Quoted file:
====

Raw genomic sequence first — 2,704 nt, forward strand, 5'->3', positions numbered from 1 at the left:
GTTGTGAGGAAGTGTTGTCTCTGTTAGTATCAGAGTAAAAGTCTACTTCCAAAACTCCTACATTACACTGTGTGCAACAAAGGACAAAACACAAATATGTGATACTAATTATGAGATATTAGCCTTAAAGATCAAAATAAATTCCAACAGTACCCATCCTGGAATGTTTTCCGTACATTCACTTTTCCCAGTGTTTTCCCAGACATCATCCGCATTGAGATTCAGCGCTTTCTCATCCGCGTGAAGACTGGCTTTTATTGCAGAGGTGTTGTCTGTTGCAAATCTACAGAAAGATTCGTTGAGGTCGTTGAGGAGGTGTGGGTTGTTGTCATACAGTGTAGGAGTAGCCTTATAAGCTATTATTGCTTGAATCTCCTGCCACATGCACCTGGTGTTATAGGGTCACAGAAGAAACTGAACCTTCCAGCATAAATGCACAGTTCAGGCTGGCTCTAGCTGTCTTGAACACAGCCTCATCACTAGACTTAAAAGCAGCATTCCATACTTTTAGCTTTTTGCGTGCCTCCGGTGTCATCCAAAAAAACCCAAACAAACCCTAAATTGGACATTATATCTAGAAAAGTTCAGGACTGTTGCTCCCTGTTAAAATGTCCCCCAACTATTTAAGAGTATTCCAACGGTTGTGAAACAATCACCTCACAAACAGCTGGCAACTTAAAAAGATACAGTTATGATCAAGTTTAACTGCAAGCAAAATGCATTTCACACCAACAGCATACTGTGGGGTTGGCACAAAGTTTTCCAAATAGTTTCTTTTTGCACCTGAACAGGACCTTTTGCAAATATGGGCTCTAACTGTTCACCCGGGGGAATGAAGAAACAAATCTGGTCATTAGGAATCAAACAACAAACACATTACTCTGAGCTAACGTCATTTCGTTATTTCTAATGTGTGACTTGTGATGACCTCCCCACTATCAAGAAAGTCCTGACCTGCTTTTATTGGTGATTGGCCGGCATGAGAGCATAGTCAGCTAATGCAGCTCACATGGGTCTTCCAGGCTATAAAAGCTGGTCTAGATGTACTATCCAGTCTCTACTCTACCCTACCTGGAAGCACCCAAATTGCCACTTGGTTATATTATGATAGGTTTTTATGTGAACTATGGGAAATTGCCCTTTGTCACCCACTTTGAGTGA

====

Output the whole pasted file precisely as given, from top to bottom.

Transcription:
Raw genomic sequence first — 2,704 nt, forward strand, 5'->3', positions numbered from 1 at the left:
GTTGTGAGGAAGTGTTGTCTCTGTTAGTATCAGAGTAAAAGTCTACTTCCAAAACTCCTACATTACACTGTGTGCAACAAAGGACAAAACACAAATATGTGATACTAATTATGAGATATTAGCCTTAAAGATCAAAATAAATTCCAACAGTACCCATCCTGGAATGTTTTCCGTACATTCACTTTTCCCAGTGTTTTCCCAGACATCATCCGCATTGAGATTCAGCGCTTTCTCATCCGCGTGAAGACTGGCTTTTATTGCAGAGGTGTTGTCTGTTGCAAATCTACAGAAAGATTCGTTGAGGTCGTTGAGGAGGTGTGGGTTGTTGTCATACAGTGTAGGAGTAGCCTTATAAGCTATTATTGCTTGAATCTCCTGCCACATGCACCTGGTGTTATAGGGTCACAGAAGAAACTGAACCTTCCAGCATAAATGCACAGTTCAGGCTGGCTCTAGCTGTCTTGAACACAGCCTCATCACTAGACTTAAAAGCAGCATTCCATACTTTTAGCTTTTTGCGTGCCTCCGGTGTCATCCAAAAAAACCCAAACAAACCCTAAATTGGACATTATATCTAGAAAAGTTCAGGACTGTTGCTCCCTGTTAAAATGTCCCCCAACTATTTAAGAGTATTCCAACGGTTGTGAAACAATCACCTCACAAACAGCTGGCAACTTAAAAAGATACAGTTATGATCAAGTTTAACTGCAAGCAAAATGCATTTCACACCAACAGCATACTGTGGGGTTGGCACAAAGTTTTCCAAATAGTTTCTTTTTGCACCTGAACAGGACCTTTTGCAAATATGGGCTCTAACTGTTCACCCGGGGGAATGAAGAAACAAATCTGGTCATTAGGAATCAAACAACAAACACATTACTCTGAGCTAACGTCATTTCGTTATTTCTAATGTGTGACTTGTGATGACCTCCCCACTATCAAGAAAGTCCTGACCTGCTTTTATTGGTGATTGGCCGGCATGAGAGCATAGTCAGCTAATGCAGCTCACATGGGTCTTCCAGGCTATAAAAGCTGGTCTAGATGTACTATCCAGTCTCTACTCTACCCTACCTGGAAGCACCCAAATTGCCACTTGGTTATATTATGATAGGTTTTTATGTGAACTATGGGAAATTGCCCTTTGTCACCCACTTTGAGTGA